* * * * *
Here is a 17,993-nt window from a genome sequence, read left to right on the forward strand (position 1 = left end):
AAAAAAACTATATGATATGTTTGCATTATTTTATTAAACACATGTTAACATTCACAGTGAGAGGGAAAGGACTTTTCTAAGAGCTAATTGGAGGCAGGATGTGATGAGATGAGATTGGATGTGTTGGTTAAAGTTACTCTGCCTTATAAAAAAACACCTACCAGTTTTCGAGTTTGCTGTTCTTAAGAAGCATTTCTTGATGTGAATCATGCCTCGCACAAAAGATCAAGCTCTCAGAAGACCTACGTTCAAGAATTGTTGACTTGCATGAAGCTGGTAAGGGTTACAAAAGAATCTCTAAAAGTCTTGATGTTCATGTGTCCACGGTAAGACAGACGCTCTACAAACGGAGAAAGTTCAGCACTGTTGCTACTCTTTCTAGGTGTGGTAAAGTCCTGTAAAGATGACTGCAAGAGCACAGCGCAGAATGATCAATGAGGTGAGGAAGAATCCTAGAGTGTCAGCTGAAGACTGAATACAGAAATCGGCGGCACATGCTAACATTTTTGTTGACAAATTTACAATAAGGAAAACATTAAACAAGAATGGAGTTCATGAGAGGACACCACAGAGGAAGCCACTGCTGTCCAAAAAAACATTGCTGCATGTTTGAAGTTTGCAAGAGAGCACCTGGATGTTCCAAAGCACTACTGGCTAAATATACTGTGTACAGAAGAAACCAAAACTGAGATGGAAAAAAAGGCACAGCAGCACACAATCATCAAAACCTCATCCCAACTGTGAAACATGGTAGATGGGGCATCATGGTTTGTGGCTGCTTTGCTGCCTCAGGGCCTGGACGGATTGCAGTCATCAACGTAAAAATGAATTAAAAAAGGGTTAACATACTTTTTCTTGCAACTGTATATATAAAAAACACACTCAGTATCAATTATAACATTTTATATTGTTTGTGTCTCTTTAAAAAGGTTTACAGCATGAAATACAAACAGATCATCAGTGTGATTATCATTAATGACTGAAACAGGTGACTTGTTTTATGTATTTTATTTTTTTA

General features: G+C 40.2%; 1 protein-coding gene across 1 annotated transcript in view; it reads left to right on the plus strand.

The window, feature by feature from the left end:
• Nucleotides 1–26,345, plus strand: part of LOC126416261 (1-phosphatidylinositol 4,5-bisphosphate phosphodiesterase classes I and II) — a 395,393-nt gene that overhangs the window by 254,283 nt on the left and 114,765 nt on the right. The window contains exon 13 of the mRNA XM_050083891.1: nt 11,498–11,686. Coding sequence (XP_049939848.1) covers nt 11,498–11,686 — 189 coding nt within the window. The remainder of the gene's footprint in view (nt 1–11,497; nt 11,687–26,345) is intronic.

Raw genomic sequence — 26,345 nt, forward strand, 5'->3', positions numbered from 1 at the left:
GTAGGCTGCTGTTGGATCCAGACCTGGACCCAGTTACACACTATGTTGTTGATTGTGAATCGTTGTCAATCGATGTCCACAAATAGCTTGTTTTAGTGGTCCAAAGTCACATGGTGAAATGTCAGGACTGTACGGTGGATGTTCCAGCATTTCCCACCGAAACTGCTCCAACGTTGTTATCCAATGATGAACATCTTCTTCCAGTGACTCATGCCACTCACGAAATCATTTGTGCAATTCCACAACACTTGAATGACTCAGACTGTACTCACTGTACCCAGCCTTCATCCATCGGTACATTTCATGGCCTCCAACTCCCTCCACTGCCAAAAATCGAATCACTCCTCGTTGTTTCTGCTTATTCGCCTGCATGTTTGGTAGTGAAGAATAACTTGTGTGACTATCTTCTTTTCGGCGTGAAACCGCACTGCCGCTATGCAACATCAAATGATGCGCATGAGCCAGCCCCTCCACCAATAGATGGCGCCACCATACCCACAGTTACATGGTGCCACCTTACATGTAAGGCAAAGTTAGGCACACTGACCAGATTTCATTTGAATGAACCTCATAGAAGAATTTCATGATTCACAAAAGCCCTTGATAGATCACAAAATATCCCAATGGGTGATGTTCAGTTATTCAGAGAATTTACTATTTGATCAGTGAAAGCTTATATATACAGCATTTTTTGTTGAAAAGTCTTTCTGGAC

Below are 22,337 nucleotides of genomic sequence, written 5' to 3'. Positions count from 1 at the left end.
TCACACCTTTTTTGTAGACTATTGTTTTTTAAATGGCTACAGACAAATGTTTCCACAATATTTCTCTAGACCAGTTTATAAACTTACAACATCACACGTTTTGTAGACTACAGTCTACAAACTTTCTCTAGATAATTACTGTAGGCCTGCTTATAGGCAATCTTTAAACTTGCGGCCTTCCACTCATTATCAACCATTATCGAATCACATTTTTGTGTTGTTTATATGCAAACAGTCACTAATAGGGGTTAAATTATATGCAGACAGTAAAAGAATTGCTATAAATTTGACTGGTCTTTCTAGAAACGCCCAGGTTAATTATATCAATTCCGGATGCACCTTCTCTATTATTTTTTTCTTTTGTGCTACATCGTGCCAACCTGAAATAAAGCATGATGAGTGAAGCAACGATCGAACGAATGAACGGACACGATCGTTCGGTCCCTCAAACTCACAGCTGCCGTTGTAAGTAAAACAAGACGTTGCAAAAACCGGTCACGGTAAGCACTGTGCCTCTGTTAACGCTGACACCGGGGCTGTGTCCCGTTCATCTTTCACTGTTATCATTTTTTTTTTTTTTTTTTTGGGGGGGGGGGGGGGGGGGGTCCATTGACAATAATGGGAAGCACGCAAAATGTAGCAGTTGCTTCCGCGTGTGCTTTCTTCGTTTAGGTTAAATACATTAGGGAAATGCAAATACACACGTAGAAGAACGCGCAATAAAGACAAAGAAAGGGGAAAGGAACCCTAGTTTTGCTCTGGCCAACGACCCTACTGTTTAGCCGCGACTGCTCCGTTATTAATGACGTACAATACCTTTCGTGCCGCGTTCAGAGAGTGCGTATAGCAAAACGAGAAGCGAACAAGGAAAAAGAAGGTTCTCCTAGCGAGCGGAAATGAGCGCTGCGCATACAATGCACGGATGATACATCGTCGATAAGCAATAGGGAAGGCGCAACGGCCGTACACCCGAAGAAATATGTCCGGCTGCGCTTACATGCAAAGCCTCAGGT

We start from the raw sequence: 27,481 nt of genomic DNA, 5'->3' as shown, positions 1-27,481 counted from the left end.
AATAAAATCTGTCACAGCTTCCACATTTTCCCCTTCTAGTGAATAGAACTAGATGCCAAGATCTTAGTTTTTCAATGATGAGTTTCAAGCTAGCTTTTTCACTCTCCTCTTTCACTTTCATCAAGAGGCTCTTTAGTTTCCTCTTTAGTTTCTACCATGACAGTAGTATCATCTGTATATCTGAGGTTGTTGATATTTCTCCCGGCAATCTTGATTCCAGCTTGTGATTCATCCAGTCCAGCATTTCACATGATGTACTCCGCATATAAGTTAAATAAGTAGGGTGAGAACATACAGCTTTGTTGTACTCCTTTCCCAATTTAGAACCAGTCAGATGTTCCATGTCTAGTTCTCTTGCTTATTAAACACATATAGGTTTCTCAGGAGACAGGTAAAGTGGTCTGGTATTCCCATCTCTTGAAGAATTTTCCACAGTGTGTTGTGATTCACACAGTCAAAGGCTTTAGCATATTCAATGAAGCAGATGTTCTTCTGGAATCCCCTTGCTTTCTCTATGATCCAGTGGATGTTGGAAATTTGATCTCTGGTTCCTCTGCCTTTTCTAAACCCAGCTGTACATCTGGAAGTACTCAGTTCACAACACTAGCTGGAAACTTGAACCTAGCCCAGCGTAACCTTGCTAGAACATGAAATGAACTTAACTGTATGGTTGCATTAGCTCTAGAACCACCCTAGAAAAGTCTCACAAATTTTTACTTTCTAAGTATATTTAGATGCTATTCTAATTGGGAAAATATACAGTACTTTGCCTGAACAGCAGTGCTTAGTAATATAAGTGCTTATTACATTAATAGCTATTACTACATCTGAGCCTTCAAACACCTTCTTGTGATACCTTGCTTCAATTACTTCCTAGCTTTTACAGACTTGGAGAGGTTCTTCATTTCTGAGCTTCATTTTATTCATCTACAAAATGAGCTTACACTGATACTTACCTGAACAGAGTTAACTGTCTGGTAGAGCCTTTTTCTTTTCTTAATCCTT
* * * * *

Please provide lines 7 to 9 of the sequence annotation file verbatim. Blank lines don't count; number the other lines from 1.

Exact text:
GTAGGCTGCTGTTGGATCCAGACCTGGACCCAGTTACACACTATGTTGTTGATTGTGAATCGTTGTCAATCGATGTCCACAAATAGCTTGTTTTAGTGGTCCAAAGTCACATGGTGAAATGTCAGGACTGTACGGTGGATGTTCCAGCATTTCCCACCGAAACTGCTCCAACGTTGTTATCCAATGATGAACATCTTCTTCCAGTGACTCATGCCACTCACGAAATCATTTGTGCAATTCCACAACACTTGAATGACTCAGACTGTACTCACTGTACCCAGCCTTCATCCATCGGTACATTTCATGGCCTCCAACTCCCTCCACTGCCAAAAATCGAATCACTCCTCGTTGTTTCTGCTTATTCGCCTGCATGTTTGGTAGTGAAGAATAACTTGTGTGACTATCTTCTTTTCGGCGTGAAACCGCACTGCCGCTATGCAACATCAAATGATGCGCATGAGCCAGCCCCTCCACCAATAGATGGCGCCACCATACCCACAGTTACATGGTGCCACCTTACATGTAAGGCAAAGTTAGGCACACTGACCAGATTTCATTTGAATGAACCTCATAGAAGAATTTCATGATTCACAAAAGCCCTTGATAGATCACAAAATATCCCAATGGGTGATGTTCAGTTATTCAGAGAATTTACTATTTGATCAGTGAAAGCTTATATATACAGCATTTTTTGTTGAAAAGTCTTTCTGGAC

Below are 22,337 nucleotides of genomic sequence, written 5' to 3'. Positions count from 1 at the left end.
TCACACCTTTTTTGTAGACTATTGTTTTTTAAATGGCTACAGACAAATGTTTCCACAATATTTCTCTAGACCAGTTTATAAACTTACAACATCACACGTTTTGTAGACTACAGTCTACAAACTTTCTCTAGATAATTACTGTAGGCCTGCTTATAGGCAATCTTTAAACTTGCGGCCTTCCACTCATTATCAACCATTATCGAATCACATTTTTGTGTTGTTTATATGCAAACAGTCACTAATAGGGGTTAAATTATATGCAGACAGTAAAAGAATTGCTATAAATTTGACTGGTCTTTCTAGAAACGCCCAGGTTAATTATATCAATTCCGGATGCACCTTCTCTATTATTTTTTTCTTTTGTGCTACATCGTGCCAACCTGAAATAAAGCATGATGAGTGAAGCAACGATCGAACGAATGAACGGACACGATCGTTCGGTCCCTCAAACTCACAGCTGCCGTTGTAAGTAAAACAAGACGTTGCAAAAACCGGTCACGGTAAGCACTGTGCCTCTGTTAACGCTGACACCGGGGCTGTGTCCCGTTCATCTTTCACTGTTATCATTTTTTTTTTTTTTTTTTTGGGGGGGGGGGGGGGGGGGGTCCATTGACAATAATGGGAAGCACGCAAAATGTAGCAGTTGCTTCCGCGTGTGCTTTCTTCGTTTAGGTTAAATACATTAGGGAAATGCAAATACACACGTAGAAGAACGCGCAATAAAGACAAAGAAAGGGGAAAGGAACCCTAGTTTTGCTCTGGCCAACGACCCTACTGTTTAGCCGCGACTGCTCCGTTATTAATGACGTACAATACCTTTCGTGCCGCGTTCAGAGAGTGCGTATAGCAAAACGAGAAGCGAACAAGGAAAAAGAAGGTTCTCCTAGCGAGCGGAAATGAGCGCTGCGCATACAATGCACGGATGATACATCGTCGATAAGCAATAGGGAAGGCGCAACGGCCGTACACCCGAAGAAATATGTCCGGCTGCGCTTACATGCAAAGCCTCAGGT